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Chicken feet clue to giant fowl's lineage

Research & Development

EVIDENCE that a giant land fowl, which thrived on a Pacific island before humans arrived, had its own evolutionary lineage has been unearthed by South Australian researchers.

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The discovery adds to a growing body of knowledge suggesting many species of giant birds survived in Australia and the Pacific region for millions of years after they died out elsewhere.

Sylviornis neocaledoniae is an extinct giant land fowl that roamed New Caledonia in the South Pacific until about 2500 years ago, when it was hunted to extinction by the island’s first human inhabitants.

Until now, the flightless bird known as the Giant New Caledonian Fowl had usually been interpreted as closely related to megapodes or mound-building birds, such as the Australian brush turkey and malleefowl.

But a team led by Flinders University researcher Trevor Worthy found the fowl, with its large distinctive head and unusual hinged bill, had its own unique evolutionary lineage.

In a detailed study of the post-cranial skeleton, they reconstructed it as standing about 0.8m tall and weighing 27-34 kg – much bigger than the 2.4 kg brush turkey.

The research team also looked at the foot structure of the Giant New Caledonian Fowl and found it had feet similar to the modern day chicken.

“When we looked at the bones of its feet in detail, it was apparent this bird did not make mounds like most megapodes,” Dr Worthy said.

Detailed analysis of the bones showed that Sylviornis is most closely related to another rare extinct giant fowl from nearby Fiji called Megavitiornis altirostris (the Noble Megapode), and that together these are distant relatives of all other land fowl.

“From these analyses we can be reasonably sure this bird sat on its eggs like ordinary birds, rather than burying its eggs as only megapodes do,” Dr Worthy said.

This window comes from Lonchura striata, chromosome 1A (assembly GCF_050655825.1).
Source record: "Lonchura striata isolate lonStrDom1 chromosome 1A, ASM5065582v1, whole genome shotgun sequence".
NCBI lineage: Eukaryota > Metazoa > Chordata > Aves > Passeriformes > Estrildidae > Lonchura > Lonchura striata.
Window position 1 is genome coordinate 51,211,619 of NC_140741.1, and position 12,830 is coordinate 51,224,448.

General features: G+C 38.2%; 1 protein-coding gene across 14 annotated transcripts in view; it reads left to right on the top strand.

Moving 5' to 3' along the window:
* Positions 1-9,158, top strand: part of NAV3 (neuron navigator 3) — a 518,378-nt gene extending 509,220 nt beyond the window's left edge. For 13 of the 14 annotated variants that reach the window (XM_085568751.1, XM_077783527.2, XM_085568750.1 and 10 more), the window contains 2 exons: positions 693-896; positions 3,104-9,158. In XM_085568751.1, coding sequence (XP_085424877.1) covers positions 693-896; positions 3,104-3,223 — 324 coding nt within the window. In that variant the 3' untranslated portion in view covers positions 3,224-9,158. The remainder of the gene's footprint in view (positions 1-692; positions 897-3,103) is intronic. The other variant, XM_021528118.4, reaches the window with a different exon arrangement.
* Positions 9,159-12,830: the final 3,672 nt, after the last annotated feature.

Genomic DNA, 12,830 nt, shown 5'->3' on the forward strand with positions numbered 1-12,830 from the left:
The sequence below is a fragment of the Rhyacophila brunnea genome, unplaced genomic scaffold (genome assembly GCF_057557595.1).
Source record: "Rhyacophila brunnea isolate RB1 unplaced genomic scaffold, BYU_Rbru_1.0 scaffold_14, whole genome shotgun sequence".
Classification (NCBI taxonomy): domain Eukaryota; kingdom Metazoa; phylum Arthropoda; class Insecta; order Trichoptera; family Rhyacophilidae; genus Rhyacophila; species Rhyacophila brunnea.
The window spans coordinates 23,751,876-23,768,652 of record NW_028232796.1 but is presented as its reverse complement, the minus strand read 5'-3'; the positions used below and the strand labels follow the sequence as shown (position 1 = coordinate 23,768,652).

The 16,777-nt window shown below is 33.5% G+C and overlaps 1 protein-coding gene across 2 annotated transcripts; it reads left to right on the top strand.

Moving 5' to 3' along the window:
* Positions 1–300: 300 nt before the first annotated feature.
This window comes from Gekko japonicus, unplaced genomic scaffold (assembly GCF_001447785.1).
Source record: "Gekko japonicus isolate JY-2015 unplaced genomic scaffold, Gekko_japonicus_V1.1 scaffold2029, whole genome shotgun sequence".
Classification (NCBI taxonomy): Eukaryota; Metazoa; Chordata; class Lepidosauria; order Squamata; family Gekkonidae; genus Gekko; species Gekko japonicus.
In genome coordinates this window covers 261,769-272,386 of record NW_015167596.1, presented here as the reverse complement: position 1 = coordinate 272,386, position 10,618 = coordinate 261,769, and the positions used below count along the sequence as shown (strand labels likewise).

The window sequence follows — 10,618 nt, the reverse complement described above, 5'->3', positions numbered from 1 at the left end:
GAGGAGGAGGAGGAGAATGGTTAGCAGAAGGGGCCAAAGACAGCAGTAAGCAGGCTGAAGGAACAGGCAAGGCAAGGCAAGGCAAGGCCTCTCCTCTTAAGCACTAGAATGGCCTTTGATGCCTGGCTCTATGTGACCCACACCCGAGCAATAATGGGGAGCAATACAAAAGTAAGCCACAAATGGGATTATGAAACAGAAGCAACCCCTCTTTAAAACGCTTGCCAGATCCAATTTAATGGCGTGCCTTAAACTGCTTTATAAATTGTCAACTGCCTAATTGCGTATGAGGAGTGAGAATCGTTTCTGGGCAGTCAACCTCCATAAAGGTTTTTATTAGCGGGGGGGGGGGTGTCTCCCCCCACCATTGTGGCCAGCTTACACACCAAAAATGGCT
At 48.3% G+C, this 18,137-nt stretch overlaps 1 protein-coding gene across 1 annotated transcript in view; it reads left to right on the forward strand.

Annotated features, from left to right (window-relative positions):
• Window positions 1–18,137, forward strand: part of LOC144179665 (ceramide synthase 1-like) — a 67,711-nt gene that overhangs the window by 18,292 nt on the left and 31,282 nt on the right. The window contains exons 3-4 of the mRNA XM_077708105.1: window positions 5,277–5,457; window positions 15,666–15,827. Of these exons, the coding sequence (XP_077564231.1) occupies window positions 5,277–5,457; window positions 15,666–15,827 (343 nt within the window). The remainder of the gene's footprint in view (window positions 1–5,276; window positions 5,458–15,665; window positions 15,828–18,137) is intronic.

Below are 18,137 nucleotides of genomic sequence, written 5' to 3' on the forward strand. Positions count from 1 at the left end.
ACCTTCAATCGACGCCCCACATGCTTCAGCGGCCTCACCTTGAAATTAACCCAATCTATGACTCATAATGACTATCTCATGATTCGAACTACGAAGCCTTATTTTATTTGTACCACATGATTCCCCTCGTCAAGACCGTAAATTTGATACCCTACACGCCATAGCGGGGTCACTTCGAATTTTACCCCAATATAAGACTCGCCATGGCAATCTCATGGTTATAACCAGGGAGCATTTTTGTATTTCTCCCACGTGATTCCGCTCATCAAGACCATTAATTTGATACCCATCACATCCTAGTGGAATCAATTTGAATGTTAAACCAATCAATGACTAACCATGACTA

Fellow Flinders University researcher Professor Michael Lee said the existence of the Giant New Caledonian Fowl had been known about for some time but the latest study had highlighted their importance.

“We have known about these bones for decades but no one has ever really looked into it – they are not very well studied compared to other birds,” he said.

“It is a completely new lineage of bird.”

Prof Lee said it was impossible to provide an estimate of how many of the “bizarre looking birds” existed in New Caledonia before the arrival of humans but it was likely they were extremely abundant like the pigeons of modern society.

 “Our research shows that like Australia and New Zealand, the Pacific Islands also had their own unique flightless birds which were mostly wiped out when humans arrived,” he said.

“We don’t yet know the impacts humans in the Pacific Islands had on the Giant New Caledonian Fowl like we do in Australia in New Zealand, but we do know they became extinct shortly after humans came along.”

The next step for researchers will be to look at how the mysterious giant fowl fit into the big picture and how much of a biodiversity hole they caused when they were wiped out.

“They are much more special than we thought,” Prof Lee said.

“We would need to look more into the interaction between humans and the bird and whether there is any evidence of butcher or from humans eating them and dropping the bones.”

The research study is a collaboration between Flinders University, the University of Adelaide and the University of Canberra.

It is published today on PlosOne online and adds to a growing understanding of a lost diversity of primitive giant fowl in the Oceania, or Australian region, which was full of giant fowl which survived for millions of years until human arrival before going extinct in just thousands.

South Australia’s capital Adelaide has three-long standing public universities, Flinders UniversityUniversity of South Australia, and the University of Adelaide, each of which are consistently rated highly in the international higher education rankings.

This is a Creative Commons story from The Lead South Australia, a news service providing stories about innovation in South Australia. Please feel free to use the story in any form of media. The story sources are linked in with the copy and all contacts are willing to talk further about the story.

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